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Is PRP Therapy Safe?

The medical field is constantly adapting, and treatment options are becoming more effective and efficient in healing injuries. One of the biggest areas of medicine that is undergoing constant change is the healing of physical injuries and here at Southwest Spine and Sports we proudly offer these treatments. As life expectancy continues to increase, more and more individuals are suffering from joint-related injuries, whether it be arthritis, the need for an artificial joint replacement, tendon or ligament tears, and many more.

Regenerative medicine is becoming an increasingly popular treatment option as it provides a less invasive alternative to the surgical procedures that are often used. Platelet-rich plasma, also known as PRP, is one of the most widely used regenerative therapies, and it provides a great deal of promise regarding tissue healing for a variety of injuries. 

Even with the promising results shown in various research studies, the question still remains: is it safe? There are many common questions surrounding this treatment option, and we will try to answer some of them below. 

Is there a chance that my body will have a negative reaction to PRP injections?

The platelet-rich plasma used in regenerative medicine is derived from your own blood. A sample of blood is drawn and centrifuged to isolate the beneficial components for tissue healing. Because these samples are taken from your own body, they only include your own cells and will not be rejected or cause complications when they are injected.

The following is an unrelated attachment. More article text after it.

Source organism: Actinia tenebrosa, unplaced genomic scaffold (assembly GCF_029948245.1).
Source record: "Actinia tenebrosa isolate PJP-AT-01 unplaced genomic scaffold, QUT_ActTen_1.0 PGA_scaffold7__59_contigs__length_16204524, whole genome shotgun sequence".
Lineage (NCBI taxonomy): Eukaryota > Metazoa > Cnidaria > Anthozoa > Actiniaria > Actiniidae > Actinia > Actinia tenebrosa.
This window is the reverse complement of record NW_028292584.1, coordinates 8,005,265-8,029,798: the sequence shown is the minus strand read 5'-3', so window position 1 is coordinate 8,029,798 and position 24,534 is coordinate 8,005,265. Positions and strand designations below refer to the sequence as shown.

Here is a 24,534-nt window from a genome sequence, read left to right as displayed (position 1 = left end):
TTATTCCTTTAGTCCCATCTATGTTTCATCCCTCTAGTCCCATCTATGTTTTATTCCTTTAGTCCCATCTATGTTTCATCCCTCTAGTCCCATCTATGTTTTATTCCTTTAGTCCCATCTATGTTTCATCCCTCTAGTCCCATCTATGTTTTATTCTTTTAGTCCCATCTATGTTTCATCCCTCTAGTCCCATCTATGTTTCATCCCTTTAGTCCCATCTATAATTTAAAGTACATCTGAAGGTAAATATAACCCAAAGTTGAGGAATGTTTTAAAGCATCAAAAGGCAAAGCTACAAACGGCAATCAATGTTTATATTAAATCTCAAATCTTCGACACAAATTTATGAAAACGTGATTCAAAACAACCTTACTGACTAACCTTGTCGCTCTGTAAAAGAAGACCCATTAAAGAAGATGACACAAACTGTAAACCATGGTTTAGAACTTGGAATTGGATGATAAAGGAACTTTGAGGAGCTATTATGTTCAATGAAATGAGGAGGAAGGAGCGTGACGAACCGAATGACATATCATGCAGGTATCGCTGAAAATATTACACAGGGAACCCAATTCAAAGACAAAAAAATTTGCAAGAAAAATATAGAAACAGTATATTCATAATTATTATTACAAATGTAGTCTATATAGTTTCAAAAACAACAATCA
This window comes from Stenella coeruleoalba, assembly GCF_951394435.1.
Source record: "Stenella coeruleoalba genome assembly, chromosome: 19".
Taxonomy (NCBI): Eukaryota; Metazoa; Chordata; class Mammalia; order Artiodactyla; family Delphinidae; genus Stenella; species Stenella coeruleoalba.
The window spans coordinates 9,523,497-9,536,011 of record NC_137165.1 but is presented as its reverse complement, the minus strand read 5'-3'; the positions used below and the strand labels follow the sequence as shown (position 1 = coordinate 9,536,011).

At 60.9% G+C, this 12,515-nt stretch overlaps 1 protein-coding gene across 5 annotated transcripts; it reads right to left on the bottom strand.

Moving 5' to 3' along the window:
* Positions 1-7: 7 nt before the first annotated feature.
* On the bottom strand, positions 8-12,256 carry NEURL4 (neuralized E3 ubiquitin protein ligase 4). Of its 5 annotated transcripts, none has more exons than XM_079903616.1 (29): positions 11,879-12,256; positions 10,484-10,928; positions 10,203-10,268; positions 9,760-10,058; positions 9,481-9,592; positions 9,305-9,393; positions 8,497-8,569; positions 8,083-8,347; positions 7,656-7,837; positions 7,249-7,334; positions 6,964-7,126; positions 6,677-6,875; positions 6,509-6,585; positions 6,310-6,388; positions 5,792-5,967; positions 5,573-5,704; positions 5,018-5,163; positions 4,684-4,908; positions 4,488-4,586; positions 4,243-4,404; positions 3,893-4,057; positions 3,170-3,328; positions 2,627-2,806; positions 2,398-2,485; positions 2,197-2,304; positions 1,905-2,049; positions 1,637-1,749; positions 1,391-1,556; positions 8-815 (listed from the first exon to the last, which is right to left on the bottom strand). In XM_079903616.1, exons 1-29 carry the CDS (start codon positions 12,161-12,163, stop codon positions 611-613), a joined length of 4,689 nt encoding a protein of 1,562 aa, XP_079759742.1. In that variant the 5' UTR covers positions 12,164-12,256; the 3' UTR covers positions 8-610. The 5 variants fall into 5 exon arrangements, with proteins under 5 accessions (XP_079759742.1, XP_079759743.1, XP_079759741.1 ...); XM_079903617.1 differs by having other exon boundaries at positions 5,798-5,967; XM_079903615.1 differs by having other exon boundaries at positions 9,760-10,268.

In fact, studies have shown that PRP therapy is generally both safer and more practical than other cell therapies due to the fact that they are derived from the same person they are used to treat. This also eliminates the risk of contracting a variety of harmful diseases, such as HIV, West Nile Fever, hepatitis, and others.

Is there a limit to the number of injections I can receive?

There is no limit to the number of times you can receive a PRP injection. In most cases, only one to three injections are required to fully heal an injury, but the exact number can vary significantly based on the individual, the type of injury they have, and the severity of the injury. 

However, even if you require more than three injections, there are no serious issues that can arise. Since these injections are filled only with your body’s own cells, they will not result in a buildup of any kind or cause damage to any of the tissues in the injection area. The plasma is also created on the same day as the injection, so there is no possibility of the plasma becoming old, ineffective, or harmful.

Is platelet-rich plasma processed in a clean and sterile manner?

One of the main concerns many individuals have with PRP is the risk of developing an infection or having their injection contaminated with bacteria or other harmful substances. However, many precautions are taken to avoid these issues. 

The machines that are used to process blood samples are becoming increasingly effective at ensuring sterility throughout the PRP creation process. Many of these machines are compact in size and are able to be used in close proximity to the patients. This provides a secure environment and minimizes the chance for infection.

The Verdict

All things considered, the use of platelet-rich plasma provides a safe and effective treatment option that can be useful for a variety of patients with a wide range of injuries. All of the cells, platelets, and growth factors utilized in PRP hold great potential for regenerating damaged tissues.

These injections are easy to prepare, and the process to do so is able to be performed quickly in a sterile environment to reduce the risk of contamination and infection. The risk of injection complications is also reduced given the fact that the injected cells are all obtained from your own body.  For more information on PRP therapy in the Scottsdale area, please contact Dr. Michael Wolff, MD at 480.860.8998.

 

https://www.ncbi.nlm.nih.gov/pmc/articles/PMC3518000/ 

https://www.ncbi.nlm.nih.gov/pmc/articles/PMC5810049/ 

https://www.ncbi.nlm.nih.gov/pubmed/22894643